February 2006

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Mapped areas of eelgrass

Seagrass, a form of Submerged Aquatic Vegetation (SAV), serves as important fish and wildlife habitat and assists with storage and recycling of nutrients and the stabilization of sediments. The predominant seagrass found in Massachusetts coastal waters is eelgrass (Zostera marina). The Massachusetts Department of Environmental Protection (MassDEP) began surveying seagrass in the early 1990s and the MassDEP Eelgrass Mapping Project has produced multiple phases of seagrass mapping along the Massachusetts coastline.

This layer contains the combined features from the first two mapping phases of the MassDEP Eelgrass Mapping Project. Phase 1 was conducted in 1995 and included a survey of the entire Massachusetts coastline. Phase 2 was conducted in 2001 and included the entire Massachusetts coastline with the exception of the Elizabeth Islands (Gosnold), Billingsgate Shoals and Mount Hope Bay. The purpose of the Phase 2 (2001) mapping was to determine areas where the SAV resource was decreasing in area and cover as compared to the SAV distribution mapped in Phase 1 (1995). The methods used in Phase 2 (2001) were similar to those used in Phase 1 (1995). One exception to this specification was the change in the delineation of apparent areas of no Zostera within polygons of the resource (i.e. holes). This change in mapping convention was derived from a better understanding of the scientific literature of the dynamics of Zostera beds which describes subtle “infra” movement within beds in response to day-to-day wave action, currents and sand migration, and storm events. Another difference between the Phase 1 (1995) and Phase 2 (2001) mapping is that two areas of the coastline, the Elizabeth Islands and Mount Hope Bay were not re-mapped in 2001. The reason for this change is that the Elizabeth Islands are relatively pristine and without environmental stressors to the resource and Mount Hope Bay had no Zostera found in 1995.

The layer is named EELGRASS_POLY.


The mapping process involved the following steps:

  1. Acquisition of Aerial Imagery
  2. Photo-interpretation of SAV resources
  3. Fieldwork to confirm Photo-interpreted SAV features
  4. Compilation to Digital Orthophoto Base Map

Acquisition of Aerial Photography: Aerial imagery (Aerocolor 2448 color positive film) at a scale of 1:20,000 was acquired over the period of 1999-2001. Collecting aerial imagery under the proper environmental conditions is critical to successful benthic mapping. The image acquisition mission required collecting data at low tide, during the period of high seagrass biomass from May 15 to August 31, sun angle between 20 and 35 degrees, low water turbidity, and weather conditions of no clouds and winds less than 10 mph. The imagery was ortho-rectified at a resolution of 1 meter with 90% of the pixels accurate to within 3 meters.

Photo-interpretation: The accurate identification of SAV in aerial photographs requires visual evaluation of the fundamental elements of image interpretation (tone, color, contrast, texture and shadow). It also requires extensive experience at ground level in the particular study area. The photographic images of SAV and other benthic images vary in ways that cannot readily be modeled, described or communicated. Training for SAV photointerpretation includes: literature research, discussions with local ecologists and biologists, site visits, overflights in a small plane, and examinations of historical aerial photographs of the area.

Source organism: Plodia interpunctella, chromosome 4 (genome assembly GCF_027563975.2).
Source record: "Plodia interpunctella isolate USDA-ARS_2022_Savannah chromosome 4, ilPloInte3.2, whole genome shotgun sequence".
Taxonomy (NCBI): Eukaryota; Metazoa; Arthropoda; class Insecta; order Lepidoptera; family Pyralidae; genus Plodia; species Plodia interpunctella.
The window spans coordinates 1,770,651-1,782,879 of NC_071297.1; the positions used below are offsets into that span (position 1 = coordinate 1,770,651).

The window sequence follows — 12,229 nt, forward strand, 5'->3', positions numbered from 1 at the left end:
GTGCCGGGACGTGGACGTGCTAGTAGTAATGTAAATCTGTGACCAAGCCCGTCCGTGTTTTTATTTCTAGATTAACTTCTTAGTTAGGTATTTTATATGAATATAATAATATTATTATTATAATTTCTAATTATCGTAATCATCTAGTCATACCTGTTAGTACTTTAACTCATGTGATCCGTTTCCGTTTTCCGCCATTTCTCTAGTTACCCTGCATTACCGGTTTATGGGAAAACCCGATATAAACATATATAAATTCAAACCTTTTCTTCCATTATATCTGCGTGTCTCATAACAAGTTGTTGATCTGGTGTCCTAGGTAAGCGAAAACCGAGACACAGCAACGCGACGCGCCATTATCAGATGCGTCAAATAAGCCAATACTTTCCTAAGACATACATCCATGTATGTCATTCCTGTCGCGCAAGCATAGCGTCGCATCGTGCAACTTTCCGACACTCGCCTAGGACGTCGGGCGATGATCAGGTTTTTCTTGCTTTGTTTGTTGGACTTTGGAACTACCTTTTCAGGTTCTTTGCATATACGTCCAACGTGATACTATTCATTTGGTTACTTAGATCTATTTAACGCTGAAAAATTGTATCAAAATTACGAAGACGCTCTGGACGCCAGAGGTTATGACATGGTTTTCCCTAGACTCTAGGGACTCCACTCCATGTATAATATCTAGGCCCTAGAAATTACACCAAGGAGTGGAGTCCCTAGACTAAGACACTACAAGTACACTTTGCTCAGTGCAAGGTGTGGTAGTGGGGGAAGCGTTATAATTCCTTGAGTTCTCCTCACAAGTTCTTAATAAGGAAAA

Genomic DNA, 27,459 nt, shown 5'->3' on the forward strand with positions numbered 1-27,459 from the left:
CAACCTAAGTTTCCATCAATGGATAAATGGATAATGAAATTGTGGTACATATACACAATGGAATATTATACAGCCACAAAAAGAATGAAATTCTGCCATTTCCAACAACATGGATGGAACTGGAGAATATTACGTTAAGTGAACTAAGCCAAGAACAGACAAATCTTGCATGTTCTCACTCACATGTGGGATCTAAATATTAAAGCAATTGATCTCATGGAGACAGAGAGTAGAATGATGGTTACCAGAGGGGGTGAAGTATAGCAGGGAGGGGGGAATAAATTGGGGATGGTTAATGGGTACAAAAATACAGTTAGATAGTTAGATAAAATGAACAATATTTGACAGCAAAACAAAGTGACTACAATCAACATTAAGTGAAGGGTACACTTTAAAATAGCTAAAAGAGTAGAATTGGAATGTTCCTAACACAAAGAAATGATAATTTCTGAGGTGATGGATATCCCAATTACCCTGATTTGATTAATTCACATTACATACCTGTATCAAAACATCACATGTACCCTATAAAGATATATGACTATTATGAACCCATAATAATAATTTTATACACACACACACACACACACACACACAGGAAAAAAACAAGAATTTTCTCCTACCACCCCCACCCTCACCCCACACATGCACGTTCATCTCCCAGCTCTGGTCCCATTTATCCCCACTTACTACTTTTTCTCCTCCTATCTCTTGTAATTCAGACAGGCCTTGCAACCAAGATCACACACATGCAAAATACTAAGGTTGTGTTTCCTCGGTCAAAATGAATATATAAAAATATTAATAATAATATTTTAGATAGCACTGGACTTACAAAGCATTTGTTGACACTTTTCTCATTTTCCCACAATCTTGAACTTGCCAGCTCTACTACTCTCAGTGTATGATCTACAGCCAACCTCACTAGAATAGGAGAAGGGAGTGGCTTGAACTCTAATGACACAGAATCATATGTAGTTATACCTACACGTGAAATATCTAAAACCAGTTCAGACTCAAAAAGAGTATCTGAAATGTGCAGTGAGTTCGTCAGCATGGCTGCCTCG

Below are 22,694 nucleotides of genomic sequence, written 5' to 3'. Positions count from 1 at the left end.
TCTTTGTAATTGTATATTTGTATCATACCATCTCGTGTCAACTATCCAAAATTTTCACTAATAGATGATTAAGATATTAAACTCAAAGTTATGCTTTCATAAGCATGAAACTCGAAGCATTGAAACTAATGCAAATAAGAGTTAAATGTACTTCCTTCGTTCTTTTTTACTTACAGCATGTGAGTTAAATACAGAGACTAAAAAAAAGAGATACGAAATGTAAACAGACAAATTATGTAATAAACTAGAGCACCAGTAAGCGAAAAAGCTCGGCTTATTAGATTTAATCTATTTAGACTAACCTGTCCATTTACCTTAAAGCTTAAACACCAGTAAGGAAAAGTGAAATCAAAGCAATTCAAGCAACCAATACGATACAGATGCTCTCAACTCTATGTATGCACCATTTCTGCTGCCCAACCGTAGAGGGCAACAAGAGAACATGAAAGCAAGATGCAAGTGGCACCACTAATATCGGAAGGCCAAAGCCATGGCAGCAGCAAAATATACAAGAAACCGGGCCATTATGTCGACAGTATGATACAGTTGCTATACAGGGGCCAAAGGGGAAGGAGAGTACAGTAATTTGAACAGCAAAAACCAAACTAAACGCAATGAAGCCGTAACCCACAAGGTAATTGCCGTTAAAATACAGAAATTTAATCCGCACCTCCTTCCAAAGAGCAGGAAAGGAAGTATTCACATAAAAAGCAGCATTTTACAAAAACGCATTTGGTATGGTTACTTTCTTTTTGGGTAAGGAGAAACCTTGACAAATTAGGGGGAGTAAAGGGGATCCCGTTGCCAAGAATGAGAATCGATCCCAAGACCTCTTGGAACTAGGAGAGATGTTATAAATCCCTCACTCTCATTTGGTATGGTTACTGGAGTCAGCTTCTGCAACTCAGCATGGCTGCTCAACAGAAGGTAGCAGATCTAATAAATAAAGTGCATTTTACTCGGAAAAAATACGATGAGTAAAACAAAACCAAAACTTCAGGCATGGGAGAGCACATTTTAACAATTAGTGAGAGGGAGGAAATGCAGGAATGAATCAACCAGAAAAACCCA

SAV are observed best using stereo pairs of photographs and high quality stereoscopic instruments (MassDEP Wetlands Conservancy Program (WCP) uses a Cartographic Engineering Ltd. Model SB 190). SRV polygons are drafted onto overlays fixed to each photograph. Minimum mapping unit is 20 meters. SRV (and other benthic features) in a given area will present a variety of signatures depending upon the bottom sediment, depth, season and haze. Shadows from clouds or trees, turbid water, white caps, or sun glint may obscure SRV signatures in the photograph.

Fieldwork: Extensive fieldwork was required to verify that the photosignature was SAV or some other type of benthic feature (macroalgae, mussel bed, dark sand, shells, rock, or other). SAV can also be combined with any of these other benthic features. Fieldwork was conducted in a small boat using surface observation and underwater observation for which an underwater video camera system was utilized. Field notes were compiled digitally in an onboard computer equipped with real-time differentially-corrected GPS positions.


The mapped SAV features from Phase 1 (1995) and Phase 2 (2001) of the MassDEP Eelgrass Mapping Project were combined into a single layer (EELGRASS_POLY). The CODE field was added to specify whether the delineated SAV area existed only in 1995 (95 ONLY) or only in 2001 (01 ONLY) or existed in both years (95 AND 01). The attribute fields for this layer are:
HABITAT95 Char Seagrass type in 1995 delineation (eelgrass)
HABITAT01 Char Seagrass type in 2001 delineation (Freshwater sp, eelgrass, eelgrass&rupia, rupia)
CODE Char Year SAV area existed (95 ONLY; 01 ONLY; 95 AND 01)


This layer is maintained by the MassDEP Wetlands Conservancy Program. For additional information on the MassDEP Eelgrass Mapping Project, visit: http://www.mass.gov/eea/agencies/massdep/water/watersheds/eelgrass-mapping-project.html.

Also see:

Last Updated 9/23/2014